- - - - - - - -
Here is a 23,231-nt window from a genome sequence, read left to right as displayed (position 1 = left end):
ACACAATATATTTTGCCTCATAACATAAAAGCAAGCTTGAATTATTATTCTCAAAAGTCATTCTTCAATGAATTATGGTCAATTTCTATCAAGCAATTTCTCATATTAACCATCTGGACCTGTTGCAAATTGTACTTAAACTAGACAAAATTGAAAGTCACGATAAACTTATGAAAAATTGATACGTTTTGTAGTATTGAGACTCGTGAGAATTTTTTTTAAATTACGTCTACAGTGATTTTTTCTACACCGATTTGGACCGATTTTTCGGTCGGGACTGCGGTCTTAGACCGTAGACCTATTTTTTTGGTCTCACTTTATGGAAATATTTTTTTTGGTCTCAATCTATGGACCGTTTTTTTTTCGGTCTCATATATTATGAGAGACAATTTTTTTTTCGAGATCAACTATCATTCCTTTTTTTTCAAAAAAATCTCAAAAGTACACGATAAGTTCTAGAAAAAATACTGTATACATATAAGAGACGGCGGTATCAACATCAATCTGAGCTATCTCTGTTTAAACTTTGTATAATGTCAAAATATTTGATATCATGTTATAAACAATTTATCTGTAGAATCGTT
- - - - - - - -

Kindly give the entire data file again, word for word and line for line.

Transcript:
Here is a 23,231-nt window from a genome sequence, read left to right as displayed (position 1 = left end):
ACACAATATATTTTGCCTCATAACATAAAAGCAAGCTTGAATTATTATTCTCAAAAGTCATTCTTCAATGAATTATGGTCAATTTCTATCAAGCAATTTCTCATATTAACCATCTGGACCTGTTGCAAATTGTACTTAAACTAGACAAAATTGAAAGTCACGATAAACTTATGAAAAATTGATACGTTTTGTAGTATTGAGACTCGTGAGAATTTTTTTTAAATTACGTCTACAGTGATTTTTTCTACACCGATTTGGACCGATTTTTCGGTCGGGACTGCGGTCTTAGACCGTAGACCTATTTTTTTGGTCTCACTTTATGGAAATATTTTTTTTGGTCTCAATCTATGGACCGTTTTTTTTTCGGTCTCATATATTATGAGAGACAATTTTTTTTTCGAGATCAACTATCATTCCTTTTTTTTCAAAAAAATCTCAAAAGTACACGATAAGTTCTAGAAAAAATACTGTATACATATAAGAGACGGCGGTATCAACATCAATCTGAGCTATCTCTGTTTAAACTTTGTATAATGTCAAAATATTTGATATCATGTTATAAACAATTTATCTGTAGAATCGTT